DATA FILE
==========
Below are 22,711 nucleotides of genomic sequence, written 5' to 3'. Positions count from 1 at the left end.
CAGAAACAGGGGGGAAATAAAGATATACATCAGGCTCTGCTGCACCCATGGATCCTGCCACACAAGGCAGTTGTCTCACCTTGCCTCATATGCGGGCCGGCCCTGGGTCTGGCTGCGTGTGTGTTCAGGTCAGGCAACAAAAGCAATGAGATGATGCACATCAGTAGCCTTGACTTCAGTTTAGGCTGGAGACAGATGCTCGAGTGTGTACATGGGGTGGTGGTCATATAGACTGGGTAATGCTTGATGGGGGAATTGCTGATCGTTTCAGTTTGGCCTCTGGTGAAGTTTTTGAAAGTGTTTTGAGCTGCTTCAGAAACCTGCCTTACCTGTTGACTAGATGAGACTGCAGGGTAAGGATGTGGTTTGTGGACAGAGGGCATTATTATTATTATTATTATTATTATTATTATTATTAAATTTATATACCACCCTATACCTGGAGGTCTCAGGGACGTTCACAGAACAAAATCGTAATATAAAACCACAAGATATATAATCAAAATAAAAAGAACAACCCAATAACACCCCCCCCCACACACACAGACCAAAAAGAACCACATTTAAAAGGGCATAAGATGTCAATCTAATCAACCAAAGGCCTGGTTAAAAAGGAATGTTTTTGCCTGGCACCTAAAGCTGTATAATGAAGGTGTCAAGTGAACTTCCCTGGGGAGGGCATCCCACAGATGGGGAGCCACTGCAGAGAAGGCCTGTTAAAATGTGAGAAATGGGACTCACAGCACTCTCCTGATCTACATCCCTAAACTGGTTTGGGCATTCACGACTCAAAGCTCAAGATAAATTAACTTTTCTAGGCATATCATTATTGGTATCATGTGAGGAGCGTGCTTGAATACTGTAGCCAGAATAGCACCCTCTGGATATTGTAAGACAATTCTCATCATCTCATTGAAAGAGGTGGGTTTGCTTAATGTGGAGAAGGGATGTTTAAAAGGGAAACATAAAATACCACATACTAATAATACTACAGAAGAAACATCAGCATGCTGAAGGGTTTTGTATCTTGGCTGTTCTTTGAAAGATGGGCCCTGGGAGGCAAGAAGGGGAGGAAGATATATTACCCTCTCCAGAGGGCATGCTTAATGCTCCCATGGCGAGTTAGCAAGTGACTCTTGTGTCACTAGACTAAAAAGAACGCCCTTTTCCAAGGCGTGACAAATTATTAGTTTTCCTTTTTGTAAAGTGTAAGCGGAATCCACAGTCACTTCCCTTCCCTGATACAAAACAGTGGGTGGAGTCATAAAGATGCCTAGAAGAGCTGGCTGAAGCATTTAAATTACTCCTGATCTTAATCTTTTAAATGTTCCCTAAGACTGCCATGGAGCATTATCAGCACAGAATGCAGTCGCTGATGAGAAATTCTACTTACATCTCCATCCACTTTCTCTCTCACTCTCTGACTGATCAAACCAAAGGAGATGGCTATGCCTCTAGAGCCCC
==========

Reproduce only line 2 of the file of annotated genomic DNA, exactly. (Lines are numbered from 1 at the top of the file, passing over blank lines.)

CAGAAACAGGGGGGAAATAAAGATATACATCAGGCTCTGCTGCACCCATGGATCCTGCCACACAAGGCAGTTGTCTCACCTTGCCTCATATGCGGGCCGGCCCTGGGTCTGGCTGCGTGTGTGTTCAGGTCAGGCAACAAAAGCAATGAGATGATGCACATCAGTAGCCTTGACTTCAGTTTAGGCTGGAGACAGATGCTCGAGTGTGTACATGGGGTGGTGGTCATATAGACTGGGTAATGCTTGATGGGGGAATTGCTGATCGTTTCAGTTTGGCCTCTGGTGAAGTTTTTGAAAGTGTTTTGAGCTGCTTCAGAAACCTGCCTTACCTGTTGACTAGATGAGACTGCAGGGTAAGGATGTGGTTTGTGGACAGAGGGCATTATTATTATTATTATTATTATTATTATTATTATTAAATTTATATACCACCCTATACCTGGAGGTCTCAGGGACGTTCACAGAACAAAATCGTAATATAAAACCACAAGATATATAATCAAAATAAAAAGAACAACCCAATAACACCCCCCCCCACACACACAGACCAAAAAGAACCACATTTAAAAGGGCATAAGATGTCAATCTAATCAACCAAAGGCCTGGTTAAAAAGGAATGTTTTTGCCTGGCACCTAAAGCTGTATAATGAAGGTGTCAAGTGAACTTCCCTGGGGAGGGCATCCCACAGATGGGGAGCCACTGCAGAGAAGGCCTGTTAAAATGTGAGAAATGGGACTCACAGCACTCTCCTGATCTACATCCCTAAACTGGTTTGGGCATTCACGACTCAAAGCTCAAGATAAATTAACTTTTCTAGGCATATCATTATTGGTATCATGTGAGGAGCGTGCTTGAATACTGTAGCCAGAATAGCACCCTCTGGATATTGTAAGACAATTCTCATCATCTCATTGAAAGAGGTGGGTTTGCTTAATGTGGAGAAGGGATGTTTAAAAGGGAAACATAAAATACCACATACTAATAATACTACAGAAGAAACATCAGCATGCTGAAGGGTTTTGTATCTTGGCTGTTCTTTGAAAGATGGGCCCTGGGAGGCAAGAAGGGGAGGAAGATATATTACCCTCTCCAGAGGGCATGCTTAATGCTCCCATGGCGAGTTAGCAAGTGACTCTTGTGTCACTAGACTAAAAAGAACGCCCTTTTCCAAGGCGTGACAAATTATTAGTTTTCCTTTTTGTAAAGTGTAAGCGGAATCCACAGTCACTTCCCTTCCCTGATACAAAACAGTGGGTGGAGTCATAAAGATGCCTAGAAGAGCTGGCTGAAGCATTTAAATTACTCCTGATCTTAATCTTTTAAATGTTCCCTAAGACTGCCATGGAGCATTATCAGCACAGAATGCAGTCGCTGATGAGAAATTCTACTTACATCTCCATCCACTTTCTCTCTCACTCTCTGACTGATCAAACCAAAGGAGATGGCTATGCCTCTAGAGCCCC